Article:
Oh, great land of corn baskets and pumpkin pits. Your capacity to enrapture all of those who gaze upon thine trampled fields and confusing parking lots is truly priceless. Additionally, eight dollars is the actual price that you levy on each guest, which is but a pittance in exchange for the wonders that you have to offer.
The tractor with hay barrels serves as your gallant carriage, whisking away its passengers at dizzying speeds of 10 miles per hour. The intoxicating aroma of fresh manure permeates the atmosphere as the enchanting bickering of various entices the ear. The great labyrinth of corn stalks and puke-colored tape challenges the bravest among us to best its serpentine paths and solve its mischievous riddles. My family, being brave and other such adjectives, flashes our regal wristbands of admittance at the despondent employee and sets forth on our sacred charge.
Our cornwalk presents us with many a twist and turn, each fork in the road an attempt to stab a fork into our sense of camaraderie and positioning. Great land of vegetables and vegetable-themed souvenirs, you are a cruel master indeed. Our one shining beacon that can allay our fears and keep us on the righteous path is a small, plastic map that includes a cartoon model of the topography before us. It also shows us exactly where to go.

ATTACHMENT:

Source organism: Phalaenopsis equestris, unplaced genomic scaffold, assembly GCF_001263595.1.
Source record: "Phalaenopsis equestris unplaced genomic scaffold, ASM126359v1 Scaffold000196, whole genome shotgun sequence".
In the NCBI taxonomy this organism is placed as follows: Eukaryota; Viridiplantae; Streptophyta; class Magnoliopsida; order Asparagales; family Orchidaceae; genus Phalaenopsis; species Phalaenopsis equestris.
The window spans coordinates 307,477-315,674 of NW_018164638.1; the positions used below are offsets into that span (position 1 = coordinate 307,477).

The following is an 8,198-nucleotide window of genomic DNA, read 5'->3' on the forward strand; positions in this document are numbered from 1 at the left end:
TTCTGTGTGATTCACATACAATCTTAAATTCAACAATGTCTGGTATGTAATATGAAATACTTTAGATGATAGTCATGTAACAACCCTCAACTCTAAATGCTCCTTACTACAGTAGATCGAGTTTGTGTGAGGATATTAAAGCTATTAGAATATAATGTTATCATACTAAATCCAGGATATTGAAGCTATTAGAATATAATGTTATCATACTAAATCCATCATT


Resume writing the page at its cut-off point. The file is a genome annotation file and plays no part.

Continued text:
With the great maize saunter vanquished before the might of our sweatpants and dilapidated tennis shoes, our family gathered to plot our next move. Riding this wave of momentum, we knew it was time to immediately head home for the day, because it is known that one must respect a land of such caliber. To have remained any longer in this hollowed sanctum and to have partaken in its butter slathered corn pops would have been to hit a point of ecstasy excess. Surely one day we will return to take this pilgrimage of the fields once more, once we are worthy.